NZ carbon market update

Friday 23 Feb 2018

“The carbon price is retreating from all-time highs as we head into the 2018 emission year – down to $21.20 from $21.55 last week. However – we remain positive about prices long term” says Nigel Brunel, Director - Institutional Commodities, OMF. “Domestic ETS settings have moved one step closer to full emissions (ex-agriculture) with 33 million tonnes of surrender due this year and 40 million tonnes from 2019”.

Even though the government has signalled the ETS will stay “as is” until the end of 2019 - there is a lot going on domestically and internationally. The government intends to install a UK style Climate Commission as well as consult on proposed changes to the ETS which will include raising the $25 cap and considering the inclusion of agriculture. Internationally it will also be busy. The recent COP talks in Bonn in December were all about detail. Detail on the Paris rule book and detail on Article 6 which concerns international markets. Both are expected to be complete or very close to completion at the next COP meeting in Poland at the end of this year.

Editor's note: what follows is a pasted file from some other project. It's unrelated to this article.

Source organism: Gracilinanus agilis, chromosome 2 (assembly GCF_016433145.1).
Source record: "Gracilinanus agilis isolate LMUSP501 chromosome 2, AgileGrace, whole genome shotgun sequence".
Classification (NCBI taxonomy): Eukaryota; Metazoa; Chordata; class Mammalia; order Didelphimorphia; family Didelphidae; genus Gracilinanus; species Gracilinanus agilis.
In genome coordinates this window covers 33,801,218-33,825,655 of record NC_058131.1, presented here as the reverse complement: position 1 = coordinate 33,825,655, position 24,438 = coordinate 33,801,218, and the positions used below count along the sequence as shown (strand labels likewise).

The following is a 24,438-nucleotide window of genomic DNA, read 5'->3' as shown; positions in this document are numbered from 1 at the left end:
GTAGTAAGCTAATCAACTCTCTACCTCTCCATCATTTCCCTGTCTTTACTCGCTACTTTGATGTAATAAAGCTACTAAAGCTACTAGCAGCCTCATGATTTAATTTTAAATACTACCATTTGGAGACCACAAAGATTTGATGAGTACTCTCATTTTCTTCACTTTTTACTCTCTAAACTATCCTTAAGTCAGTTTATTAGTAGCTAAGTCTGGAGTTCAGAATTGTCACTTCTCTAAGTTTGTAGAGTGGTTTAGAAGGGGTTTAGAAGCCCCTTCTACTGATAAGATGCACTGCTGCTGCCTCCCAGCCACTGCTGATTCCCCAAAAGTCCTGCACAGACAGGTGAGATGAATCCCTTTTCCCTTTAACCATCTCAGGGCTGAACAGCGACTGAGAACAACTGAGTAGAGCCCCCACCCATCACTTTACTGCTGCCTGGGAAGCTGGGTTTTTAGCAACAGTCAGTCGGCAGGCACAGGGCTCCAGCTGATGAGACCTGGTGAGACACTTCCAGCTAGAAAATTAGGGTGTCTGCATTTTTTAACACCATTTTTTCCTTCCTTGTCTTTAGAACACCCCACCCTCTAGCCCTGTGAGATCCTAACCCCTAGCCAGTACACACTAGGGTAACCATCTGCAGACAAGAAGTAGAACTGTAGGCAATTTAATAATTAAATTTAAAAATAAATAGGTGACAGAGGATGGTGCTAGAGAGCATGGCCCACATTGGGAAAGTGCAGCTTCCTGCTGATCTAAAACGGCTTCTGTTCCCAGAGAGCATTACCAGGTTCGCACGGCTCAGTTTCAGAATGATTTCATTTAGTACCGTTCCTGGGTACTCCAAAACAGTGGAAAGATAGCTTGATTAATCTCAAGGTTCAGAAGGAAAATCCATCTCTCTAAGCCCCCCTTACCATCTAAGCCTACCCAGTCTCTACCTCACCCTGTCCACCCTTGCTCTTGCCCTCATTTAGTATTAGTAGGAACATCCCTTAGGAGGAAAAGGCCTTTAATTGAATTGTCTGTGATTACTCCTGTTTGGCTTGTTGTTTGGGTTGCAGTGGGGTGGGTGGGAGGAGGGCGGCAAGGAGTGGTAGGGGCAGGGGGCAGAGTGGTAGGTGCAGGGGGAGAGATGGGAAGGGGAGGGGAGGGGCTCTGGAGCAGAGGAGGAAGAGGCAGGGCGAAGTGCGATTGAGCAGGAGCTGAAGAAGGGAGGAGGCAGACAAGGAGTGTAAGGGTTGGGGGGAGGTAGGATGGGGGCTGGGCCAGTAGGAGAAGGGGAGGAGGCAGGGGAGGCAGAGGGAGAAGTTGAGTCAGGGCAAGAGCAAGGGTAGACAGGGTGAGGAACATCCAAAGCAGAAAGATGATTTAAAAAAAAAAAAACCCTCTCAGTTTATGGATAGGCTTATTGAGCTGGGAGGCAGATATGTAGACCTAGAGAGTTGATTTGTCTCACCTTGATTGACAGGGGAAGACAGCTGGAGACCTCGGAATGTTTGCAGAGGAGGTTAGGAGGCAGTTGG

“Our view remains that New Zealand will have no choice but to seek most of its emission reductions from international markets to meet its Paris obligation. It is too late in reality to make any meaningful dent in our Paris requirement domestically by planting more trees. What New Zealand has to do is get itself in a position to be net zero by 2050. This would involve planting trees everywhere, finding the cure for methane in agriculture and investing in domestic emission reductions,” says Mr Brunel.

Long term – the price of carbon is heading north – nothing is more certain in our view short of a GFC II. If you back solve the Paris commitment of keeping temperatures to 2 degrees above pre-industrial levels and ideally only 1.5% - many noted people and organisations (Stiglitz, Stern, WEO, IPCC and the World Bank) say carbon prices have to be closer to USD 100 per tonne by 2030.

“Buy the dip, stay long carbon, grow trees”.

Source: OMF

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